Saturday, October 04, 2008

Ladies and Gentlemen

gen·tle·man /ˈdʒɛntlmən/[jen-tl-muhn]
noun, plural -men.

1. a man of good family, breeding, or social position.
2. (used as a polite term) a man: Do you know that gentleman over there?
3. gentlemen, (used as a form of address): Gentlemen, please come this way.
4. a civilized, educated, sensitive, or well-mannered man: He behaved like a true gentleman.
5. a male personal servant, esp. of a man of social position; valet.
6. a male attendant upon a king, queen, or other royal person, who is himself of high birth or rank.
7. a man of good social standing, as a noble or an armigerous commoner.
8. a man with an independent income who does not work for a living.
9. a male member of the U.S. Senate or House of Representatives: The chair recognizes the gentleman from Massachusetts.
10. History/Historical. a man who is above the rank of yeoman.

- Unabridged (v 1.1). Random House, Inc. 04 Oct. 2008.

Ask any single woman what she wants in a man and nine times out of ten, somewhere in her description of Mr. Right will appear the word "gentleman." You could be forgiven for doubting the sincerity of their desires when you consider that nine times out of ten the same girls are dressed in nothing more than strips of clothed strategically pulled into place to avoid a conviction for public indecency. After all, the kind of man you attract in that outfit does not fit anyone's definition of a gentleman.

But what is a gentleman after all? Are all these women on the same page with what they want? Certainly there is nothing particularly alluring about a "male personal servant." I can imagine, however, why some might be attracted to "a man with an independent income who does not work for a living."

But that is not what people usually mean when they say "gentlemen." I think in most minds a gentleman most resembles Mr. Darcy, the hero of the book that practically every female has enshrined under a special light on a golden pedestal on her bookshelf (all right, maybe not quite). Mr. Darcy does not pressure Elizabeth to have sex with him, in fact their physical contact is almost nil save when they are dancing. Mr. Darcy does not lie. He is also a "man of action" who gets things done behind the scenes, and without boasting about it or seeking praise. He has the added advantage of being enormously rich.

His counterpart of course is Mr. Wickham. This officer is a liar, irresponsible with his money, a seducer of virgins, very interested in sex and in filthy lucre.

Every woman who reads Pride and Prejudice can identify the gentleman and the scoundrel, the hero and the villain. What sometimes gets overlooked is that these characters have female counterparts. Elizabeth is a lady: serious, well-educated and intelligent, a model of proper behavior, and completely and utterly chaste. Her sister Lydia is not ladylike at all: flippant, obnoxious, loudmouthed and promiscuous.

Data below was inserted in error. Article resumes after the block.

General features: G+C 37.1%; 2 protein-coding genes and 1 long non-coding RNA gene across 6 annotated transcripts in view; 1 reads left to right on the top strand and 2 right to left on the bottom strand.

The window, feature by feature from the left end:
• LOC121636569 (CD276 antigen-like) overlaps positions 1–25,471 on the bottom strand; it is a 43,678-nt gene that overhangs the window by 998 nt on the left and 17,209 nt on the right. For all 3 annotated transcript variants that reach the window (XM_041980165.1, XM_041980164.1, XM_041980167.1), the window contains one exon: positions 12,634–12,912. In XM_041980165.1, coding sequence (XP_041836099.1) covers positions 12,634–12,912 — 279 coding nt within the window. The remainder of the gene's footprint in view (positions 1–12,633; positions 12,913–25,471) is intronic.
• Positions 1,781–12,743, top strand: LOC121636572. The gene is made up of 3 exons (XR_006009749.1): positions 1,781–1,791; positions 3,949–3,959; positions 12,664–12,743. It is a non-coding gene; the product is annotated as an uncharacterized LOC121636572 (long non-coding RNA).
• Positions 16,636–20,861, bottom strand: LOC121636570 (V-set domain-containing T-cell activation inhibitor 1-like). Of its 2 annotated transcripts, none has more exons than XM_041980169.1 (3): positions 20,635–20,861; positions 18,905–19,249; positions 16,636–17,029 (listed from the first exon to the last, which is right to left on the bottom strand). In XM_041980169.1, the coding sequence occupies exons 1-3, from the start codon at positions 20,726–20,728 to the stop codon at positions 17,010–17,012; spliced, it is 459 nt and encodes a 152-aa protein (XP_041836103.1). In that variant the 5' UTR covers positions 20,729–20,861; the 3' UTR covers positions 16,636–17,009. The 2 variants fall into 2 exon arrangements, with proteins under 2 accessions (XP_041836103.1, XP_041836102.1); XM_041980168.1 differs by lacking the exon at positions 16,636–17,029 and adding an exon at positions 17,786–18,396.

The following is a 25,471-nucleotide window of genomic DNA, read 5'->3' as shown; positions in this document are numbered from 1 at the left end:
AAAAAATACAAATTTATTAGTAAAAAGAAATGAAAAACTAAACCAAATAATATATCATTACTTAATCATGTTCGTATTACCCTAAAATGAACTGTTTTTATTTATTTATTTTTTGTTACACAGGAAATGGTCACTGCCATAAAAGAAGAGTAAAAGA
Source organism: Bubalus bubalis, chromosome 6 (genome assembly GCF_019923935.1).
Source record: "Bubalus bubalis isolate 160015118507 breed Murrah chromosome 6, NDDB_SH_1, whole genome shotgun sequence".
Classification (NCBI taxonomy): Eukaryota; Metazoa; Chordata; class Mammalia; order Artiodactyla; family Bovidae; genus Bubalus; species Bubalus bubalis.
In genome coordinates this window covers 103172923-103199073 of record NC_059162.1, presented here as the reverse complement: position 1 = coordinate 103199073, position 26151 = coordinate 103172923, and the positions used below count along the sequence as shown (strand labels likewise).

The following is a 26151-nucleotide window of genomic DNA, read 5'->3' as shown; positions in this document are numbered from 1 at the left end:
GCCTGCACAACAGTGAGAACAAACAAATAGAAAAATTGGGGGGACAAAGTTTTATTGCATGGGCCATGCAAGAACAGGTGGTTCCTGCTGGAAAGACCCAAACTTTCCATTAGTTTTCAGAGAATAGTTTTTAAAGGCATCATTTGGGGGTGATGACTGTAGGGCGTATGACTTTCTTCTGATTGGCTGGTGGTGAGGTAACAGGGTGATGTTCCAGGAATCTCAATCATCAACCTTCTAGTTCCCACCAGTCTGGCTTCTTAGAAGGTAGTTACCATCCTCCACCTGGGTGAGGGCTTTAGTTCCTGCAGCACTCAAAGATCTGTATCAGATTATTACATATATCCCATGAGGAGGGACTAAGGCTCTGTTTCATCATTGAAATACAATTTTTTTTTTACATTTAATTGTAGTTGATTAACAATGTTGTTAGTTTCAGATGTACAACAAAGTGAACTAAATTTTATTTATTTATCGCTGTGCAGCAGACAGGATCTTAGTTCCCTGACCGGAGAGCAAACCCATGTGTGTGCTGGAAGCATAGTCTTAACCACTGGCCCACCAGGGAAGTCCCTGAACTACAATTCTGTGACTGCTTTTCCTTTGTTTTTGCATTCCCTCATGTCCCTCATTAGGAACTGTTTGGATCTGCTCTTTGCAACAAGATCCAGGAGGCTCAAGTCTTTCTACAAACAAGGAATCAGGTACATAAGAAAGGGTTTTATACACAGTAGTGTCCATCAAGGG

There has been such a push in modern criticism to view Jane Austen as a feminist that her harsh critique of sexual rebellion tends to go unnoticed. Austen emphasizes the disaster of unconventional sex through her depiction of Lydia as a disgrace and the potential undoing of her entire family. She does not show Lydia as a strong or liberated female making her own sexual choices - instead she is a silly, selfish prig and a cross to everyone close to her. Austen has zero sympathy for Lydia, and she makes that clear when she provides the tidy ending in which each sister gets what she deserves: the lady-like Elizabeth is matched with the gentleman Darcy and presumably lives happily ever after, and the loose young girl, Lydia, is paired with the wicked scoundrel Wickham, who most likely does not love her and only agrees to marry her after being bribed with the promise of money.

The moral of the story is obviously that if you want to marry a gentleman, be a lady.

But being a gentleman or lady is not merely a concern for those with a vocation to marriage. In The Catholic Spirit, the paper of the diocese of St. Paul in Minnesota, there was an interview with the rector of the seminary, in which he said of his seminarians:
They want to be men of the church. They have a love for the church. They don’t know as yet all about what their responsibilities or calling will be in that church, but that’s what formation is. They love the church, and they somehow want to respond to the call to serve the church.

Second, they want to be gentlemen, and we want to help them to be just that. We pray in the Mass for vocations for ardent, but gentle, servants of the Gospel. . . .

We’ve had so many examples of what that means. From the time I came here, and for the first years I served here, we had Archbishop [Harry] Flynn. He’s the quin­tessential gentleman. He just knows how to touch the hearts of people. All the leaders that I’ve had the good fortune to serve with, and now Archbishop [John] Nien­stedt, that’s a hallmark of their ministry. They want to be men of the church and gentlemen. They respect [other people].

I want to ruminate about this a little more. In the meantime I highly recommend The Art of Manliness site. They feature a free guide to being a gentleman in 2008.

1 comment:

  1. I am lucky in knowing some wonderful gentlemen! Great post..